New York played host to a series of chip companies considering potential investments, particularly for the plot that Micron now plans to build on. TSMC looked at the site in 2019 before it chose Arizona, and Intel considered the same location but ultimately chose Ohio.
Micron was ready to write off New York because the state did not have a big enough site, Ryan McMahon, the local county executive, said. To win the final bid, the county spent tens of millions of dollars acquiring land, including buying out a street of homeowners, and running gas and electricity to the site, he said.
“If Schumer didn’t introduce us, it’s one of those things, you wonder if it ever would have happened,” Mr. McMahon, a Republican, said.
Mr. Schumer, along with other proponents, secured an investment tax credit in the chips legislation that Micron saw as key to making the economics of the project work. And at the urging of Gov. Kathy Hochul, New York state lawmakers passed their own chips subsidy bill to complement the federal one, approving up to $500 million a year in tax abatements to chip manufacturers.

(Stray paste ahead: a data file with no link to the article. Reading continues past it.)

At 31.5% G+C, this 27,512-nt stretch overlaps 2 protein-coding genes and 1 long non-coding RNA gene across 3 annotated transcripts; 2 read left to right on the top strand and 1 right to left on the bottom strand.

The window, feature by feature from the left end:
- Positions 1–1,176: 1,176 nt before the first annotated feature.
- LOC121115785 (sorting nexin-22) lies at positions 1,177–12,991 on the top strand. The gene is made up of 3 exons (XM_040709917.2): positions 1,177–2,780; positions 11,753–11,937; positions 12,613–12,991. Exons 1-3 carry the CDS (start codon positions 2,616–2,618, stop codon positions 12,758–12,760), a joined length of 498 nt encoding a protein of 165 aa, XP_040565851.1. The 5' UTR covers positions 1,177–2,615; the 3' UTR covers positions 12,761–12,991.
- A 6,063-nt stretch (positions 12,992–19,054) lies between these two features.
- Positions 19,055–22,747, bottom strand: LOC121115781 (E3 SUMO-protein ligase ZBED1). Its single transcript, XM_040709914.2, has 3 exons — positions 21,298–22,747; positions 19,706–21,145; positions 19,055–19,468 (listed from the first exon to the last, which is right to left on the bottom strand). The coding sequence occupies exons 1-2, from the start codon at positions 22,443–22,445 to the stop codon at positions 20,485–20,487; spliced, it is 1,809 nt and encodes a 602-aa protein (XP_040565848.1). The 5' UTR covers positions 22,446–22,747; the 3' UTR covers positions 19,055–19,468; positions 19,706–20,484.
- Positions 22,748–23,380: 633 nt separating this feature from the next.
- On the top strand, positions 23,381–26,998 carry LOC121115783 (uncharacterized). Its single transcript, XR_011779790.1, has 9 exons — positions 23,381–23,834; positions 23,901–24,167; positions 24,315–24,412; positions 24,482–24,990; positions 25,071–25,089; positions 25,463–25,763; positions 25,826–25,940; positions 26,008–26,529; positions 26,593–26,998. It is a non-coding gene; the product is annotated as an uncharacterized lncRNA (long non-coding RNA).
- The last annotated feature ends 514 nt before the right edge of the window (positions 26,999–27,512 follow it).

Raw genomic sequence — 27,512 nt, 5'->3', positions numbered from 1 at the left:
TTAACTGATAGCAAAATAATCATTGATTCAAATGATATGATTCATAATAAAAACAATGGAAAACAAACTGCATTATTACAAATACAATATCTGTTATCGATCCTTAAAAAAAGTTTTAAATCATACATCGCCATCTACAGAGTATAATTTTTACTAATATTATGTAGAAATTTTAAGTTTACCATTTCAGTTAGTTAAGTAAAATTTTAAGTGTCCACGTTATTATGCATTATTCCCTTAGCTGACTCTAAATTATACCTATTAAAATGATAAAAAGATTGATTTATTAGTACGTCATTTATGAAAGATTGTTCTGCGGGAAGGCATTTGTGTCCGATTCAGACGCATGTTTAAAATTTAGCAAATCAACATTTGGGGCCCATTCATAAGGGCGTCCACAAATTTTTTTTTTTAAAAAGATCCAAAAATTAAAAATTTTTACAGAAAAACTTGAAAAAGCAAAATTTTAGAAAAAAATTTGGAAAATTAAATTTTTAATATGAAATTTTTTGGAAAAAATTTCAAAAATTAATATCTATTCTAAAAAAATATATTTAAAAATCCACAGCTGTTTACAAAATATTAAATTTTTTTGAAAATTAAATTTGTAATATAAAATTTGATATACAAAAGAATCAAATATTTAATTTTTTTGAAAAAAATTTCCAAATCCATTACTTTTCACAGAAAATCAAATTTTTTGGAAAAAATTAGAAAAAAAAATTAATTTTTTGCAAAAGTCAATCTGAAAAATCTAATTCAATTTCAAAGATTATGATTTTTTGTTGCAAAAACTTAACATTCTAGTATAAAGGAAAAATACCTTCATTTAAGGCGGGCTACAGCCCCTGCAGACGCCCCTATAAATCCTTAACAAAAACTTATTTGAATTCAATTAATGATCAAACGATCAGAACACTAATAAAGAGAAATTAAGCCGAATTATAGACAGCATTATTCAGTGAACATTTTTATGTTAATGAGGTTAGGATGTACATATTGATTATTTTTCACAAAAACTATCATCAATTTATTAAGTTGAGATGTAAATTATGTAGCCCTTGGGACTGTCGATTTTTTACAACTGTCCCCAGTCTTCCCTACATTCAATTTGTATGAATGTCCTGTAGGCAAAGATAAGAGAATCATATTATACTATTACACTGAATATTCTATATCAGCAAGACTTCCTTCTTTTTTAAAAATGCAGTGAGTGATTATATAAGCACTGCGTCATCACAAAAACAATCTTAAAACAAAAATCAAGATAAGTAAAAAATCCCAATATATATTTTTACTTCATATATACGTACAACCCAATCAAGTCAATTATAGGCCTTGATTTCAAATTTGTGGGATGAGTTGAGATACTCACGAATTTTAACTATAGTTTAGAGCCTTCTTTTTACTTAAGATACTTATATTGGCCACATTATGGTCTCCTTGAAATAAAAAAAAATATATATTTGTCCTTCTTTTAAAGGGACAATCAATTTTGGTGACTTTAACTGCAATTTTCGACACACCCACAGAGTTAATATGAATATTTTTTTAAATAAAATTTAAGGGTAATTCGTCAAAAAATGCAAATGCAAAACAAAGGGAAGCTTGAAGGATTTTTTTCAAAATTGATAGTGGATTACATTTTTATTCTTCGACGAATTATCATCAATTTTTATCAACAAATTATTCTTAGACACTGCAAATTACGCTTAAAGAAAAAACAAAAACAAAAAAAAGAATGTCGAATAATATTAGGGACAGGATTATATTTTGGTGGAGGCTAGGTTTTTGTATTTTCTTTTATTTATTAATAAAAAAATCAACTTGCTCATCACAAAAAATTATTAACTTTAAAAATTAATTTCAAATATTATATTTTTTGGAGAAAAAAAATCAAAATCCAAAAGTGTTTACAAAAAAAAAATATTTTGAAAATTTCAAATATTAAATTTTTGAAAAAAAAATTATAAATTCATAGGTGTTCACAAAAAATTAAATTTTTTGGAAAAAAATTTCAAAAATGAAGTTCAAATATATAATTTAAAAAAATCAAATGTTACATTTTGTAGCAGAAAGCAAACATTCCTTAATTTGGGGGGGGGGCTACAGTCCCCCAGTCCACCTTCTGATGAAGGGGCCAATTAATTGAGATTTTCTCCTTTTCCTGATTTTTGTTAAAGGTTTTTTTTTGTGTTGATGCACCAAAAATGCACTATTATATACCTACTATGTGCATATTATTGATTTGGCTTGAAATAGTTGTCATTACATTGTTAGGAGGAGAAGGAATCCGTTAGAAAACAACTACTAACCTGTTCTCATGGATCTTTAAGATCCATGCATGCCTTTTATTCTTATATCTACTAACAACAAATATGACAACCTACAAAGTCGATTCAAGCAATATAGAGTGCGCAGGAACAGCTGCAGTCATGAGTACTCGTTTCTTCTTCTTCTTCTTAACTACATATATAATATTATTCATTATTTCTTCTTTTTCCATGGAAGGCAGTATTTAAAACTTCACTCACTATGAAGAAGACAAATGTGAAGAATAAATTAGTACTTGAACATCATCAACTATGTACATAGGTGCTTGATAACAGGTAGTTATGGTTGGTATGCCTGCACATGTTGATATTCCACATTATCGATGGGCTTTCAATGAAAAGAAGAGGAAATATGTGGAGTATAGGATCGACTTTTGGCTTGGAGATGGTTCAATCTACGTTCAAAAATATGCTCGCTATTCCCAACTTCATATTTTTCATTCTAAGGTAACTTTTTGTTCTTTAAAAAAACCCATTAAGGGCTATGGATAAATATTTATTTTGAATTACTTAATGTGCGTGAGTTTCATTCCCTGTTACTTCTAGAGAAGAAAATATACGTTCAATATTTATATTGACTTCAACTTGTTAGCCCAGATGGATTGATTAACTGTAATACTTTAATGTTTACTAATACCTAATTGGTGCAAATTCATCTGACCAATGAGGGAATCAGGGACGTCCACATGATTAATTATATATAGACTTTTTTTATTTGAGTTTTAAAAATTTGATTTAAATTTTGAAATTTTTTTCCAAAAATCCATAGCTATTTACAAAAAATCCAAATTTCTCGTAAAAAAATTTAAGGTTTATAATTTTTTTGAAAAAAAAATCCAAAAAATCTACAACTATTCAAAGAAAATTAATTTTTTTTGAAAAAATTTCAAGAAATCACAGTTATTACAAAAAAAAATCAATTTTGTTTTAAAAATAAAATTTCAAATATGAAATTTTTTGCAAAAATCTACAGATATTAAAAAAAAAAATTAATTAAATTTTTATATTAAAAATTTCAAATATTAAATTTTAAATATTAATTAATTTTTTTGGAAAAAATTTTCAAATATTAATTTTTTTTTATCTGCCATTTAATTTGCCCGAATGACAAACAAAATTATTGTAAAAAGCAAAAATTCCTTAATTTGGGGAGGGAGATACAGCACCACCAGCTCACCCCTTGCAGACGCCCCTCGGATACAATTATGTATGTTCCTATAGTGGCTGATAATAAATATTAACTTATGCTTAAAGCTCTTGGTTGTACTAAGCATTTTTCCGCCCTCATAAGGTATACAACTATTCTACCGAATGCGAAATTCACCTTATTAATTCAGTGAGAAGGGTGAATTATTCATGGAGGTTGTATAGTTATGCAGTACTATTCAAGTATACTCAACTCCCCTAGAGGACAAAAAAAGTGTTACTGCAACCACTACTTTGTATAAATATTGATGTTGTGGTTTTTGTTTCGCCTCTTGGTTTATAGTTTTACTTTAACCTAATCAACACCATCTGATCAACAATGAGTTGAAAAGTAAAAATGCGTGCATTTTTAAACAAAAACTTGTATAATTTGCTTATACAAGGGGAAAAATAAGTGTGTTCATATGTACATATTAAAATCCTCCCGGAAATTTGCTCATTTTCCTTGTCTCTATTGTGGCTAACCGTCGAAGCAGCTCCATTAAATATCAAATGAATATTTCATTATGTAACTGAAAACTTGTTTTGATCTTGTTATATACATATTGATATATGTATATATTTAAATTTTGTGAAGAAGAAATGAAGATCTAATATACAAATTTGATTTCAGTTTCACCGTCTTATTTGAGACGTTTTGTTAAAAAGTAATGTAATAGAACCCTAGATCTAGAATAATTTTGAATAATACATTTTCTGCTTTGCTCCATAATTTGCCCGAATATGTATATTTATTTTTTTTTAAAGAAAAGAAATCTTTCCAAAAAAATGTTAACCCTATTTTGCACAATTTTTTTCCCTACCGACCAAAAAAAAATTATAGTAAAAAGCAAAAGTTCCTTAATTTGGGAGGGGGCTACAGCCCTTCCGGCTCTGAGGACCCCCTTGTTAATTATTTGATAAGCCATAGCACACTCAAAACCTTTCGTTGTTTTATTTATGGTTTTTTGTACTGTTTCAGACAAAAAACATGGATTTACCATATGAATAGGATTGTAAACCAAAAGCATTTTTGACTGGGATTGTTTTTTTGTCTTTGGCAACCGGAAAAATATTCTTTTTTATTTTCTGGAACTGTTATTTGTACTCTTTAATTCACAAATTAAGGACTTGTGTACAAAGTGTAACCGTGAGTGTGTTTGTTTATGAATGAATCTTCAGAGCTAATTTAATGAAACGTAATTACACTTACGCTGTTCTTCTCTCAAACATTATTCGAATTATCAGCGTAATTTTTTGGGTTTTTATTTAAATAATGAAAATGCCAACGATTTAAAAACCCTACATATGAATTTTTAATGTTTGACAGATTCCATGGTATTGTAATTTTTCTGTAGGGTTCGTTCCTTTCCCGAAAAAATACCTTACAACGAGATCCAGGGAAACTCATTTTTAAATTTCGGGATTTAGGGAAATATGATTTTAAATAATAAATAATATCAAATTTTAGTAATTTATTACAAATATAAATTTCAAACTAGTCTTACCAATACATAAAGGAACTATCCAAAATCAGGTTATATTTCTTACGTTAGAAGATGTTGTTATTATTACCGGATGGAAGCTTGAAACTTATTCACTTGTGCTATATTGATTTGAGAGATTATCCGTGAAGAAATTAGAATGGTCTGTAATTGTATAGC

Micron has said it plans to start construction next year and complete the first $20 billion phrase of the factory by 2030. New York State has promised to give Micron $5.5 billion in tax credits over the life of the project if the company meets certain employment targets.
As the biggest maker of memory chips with headquarters in the United States, Micron is seen as a likely candidate for a federal grant. But other developments have thrown the project into question: Micron has recently become the subject of a crackdown in China that could cost the company an eighth of its global revenues, potentially undercutting its ability to make ambitious investments.
The deal has also been met with skepticism from local government watchdogs, who fear that Micron will become the latest firm to be offered taxpayer subsidies but fail to deliver the promised economic impact.